[62] That conclusion does not, however, entirely dispose of the State's argument because the State claims that Sanford must also show that his underlying convictions were reversed or invalidated. We disagree. The logic behind Heck is to prevent collateral attacks on judgments. 512 U.S. at 484-86, 114 S.Ct. at 2371-72, 129 L.Ed.2d at 393. Sanford's damages claim does not rest on the invalidity of his underlying convictions; it rests on the invalidity of the sanctions imposed. Those sanctions have been invalidated. Thus, the claim made in this § 1983 action does not exceed the scope of Sanford's success in the postconviction relief actions. Consequently, the test of Heck, as well as the underlying rationale of that decision, have been satisfied. Therefore, we reject the State's argument that the disposition of Sanford's postconviction relief actions precludes his claim for damages.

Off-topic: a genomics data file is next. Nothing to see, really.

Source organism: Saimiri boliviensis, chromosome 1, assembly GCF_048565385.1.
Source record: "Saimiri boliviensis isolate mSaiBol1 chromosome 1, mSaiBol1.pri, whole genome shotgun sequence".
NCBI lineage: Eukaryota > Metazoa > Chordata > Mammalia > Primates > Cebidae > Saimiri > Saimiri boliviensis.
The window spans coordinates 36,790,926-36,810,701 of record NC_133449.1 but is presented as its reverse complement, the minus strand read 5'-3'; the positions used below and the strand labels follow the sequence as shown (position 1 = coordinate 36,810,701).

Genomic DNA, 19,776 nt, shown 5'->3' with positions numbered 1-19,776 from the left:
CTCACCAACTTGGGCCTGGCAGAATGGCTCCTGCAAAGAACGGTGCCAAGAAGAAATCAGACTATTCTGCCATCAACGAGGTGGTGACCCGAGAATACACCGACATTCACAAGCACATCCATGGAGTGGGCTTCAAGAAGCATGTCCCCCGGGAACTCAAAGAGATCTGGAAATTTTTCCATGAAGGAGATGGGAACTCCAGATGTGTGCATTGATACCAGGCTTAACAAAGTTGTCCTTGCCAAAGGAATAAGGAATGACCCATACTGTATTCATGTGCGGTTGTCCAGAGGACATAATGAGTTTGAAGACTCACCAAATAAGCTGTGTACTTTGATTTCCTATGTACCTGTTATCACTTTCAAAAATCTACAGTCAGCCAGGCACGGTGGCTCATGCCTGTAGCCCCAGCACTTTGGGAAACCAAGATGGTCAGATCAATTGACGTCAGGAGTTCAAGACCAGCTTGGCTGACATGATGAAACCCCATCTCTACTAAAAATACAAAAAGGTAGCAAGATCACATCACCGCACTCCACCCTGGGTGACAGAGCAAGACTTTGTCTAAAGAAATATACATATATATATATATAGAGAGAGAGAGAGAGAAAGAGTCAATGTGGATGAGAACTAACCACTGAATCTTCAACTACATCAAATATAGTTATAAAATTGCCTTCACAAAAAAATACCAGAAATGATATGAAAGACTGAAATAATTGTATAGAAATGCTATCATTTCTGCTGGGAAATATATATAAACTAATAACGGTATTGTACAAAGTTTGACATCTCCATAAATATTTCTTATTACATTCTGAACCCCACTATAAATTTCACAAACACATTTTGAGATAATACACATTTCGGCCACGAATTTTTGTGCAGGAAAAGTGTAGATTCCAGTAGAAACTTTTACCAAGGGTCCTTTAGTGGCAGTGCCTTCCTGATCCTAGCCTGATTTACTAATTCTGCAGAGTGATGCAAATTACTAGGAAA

[63] E. Summary and Conclusion. Sanford has alleged the deprivation of a constitutionally protected liberty interest in the reduction of his sentence for good-time credits. This claim is not moot simply because the State arguably could have asserted a mootness defense in the underlying postconviction relief actions. Such a defense was not raised in those actions and to consider it now would be an impermissible collateral attack on the postconviction relief judgment. The injury alleged by Sanford was not remedied in the postconviction relief actions by the technical restoration of forfeited good-conduct time because Sanford had already served his elongated sentence when the correction was made. Finally, Sanford has satisfied the prerequisite that his underlying sanctions, which form the basis for his § 1983 suit, have been invalidated. We hold that the district court erred in granting summary judgment to the individual defendants.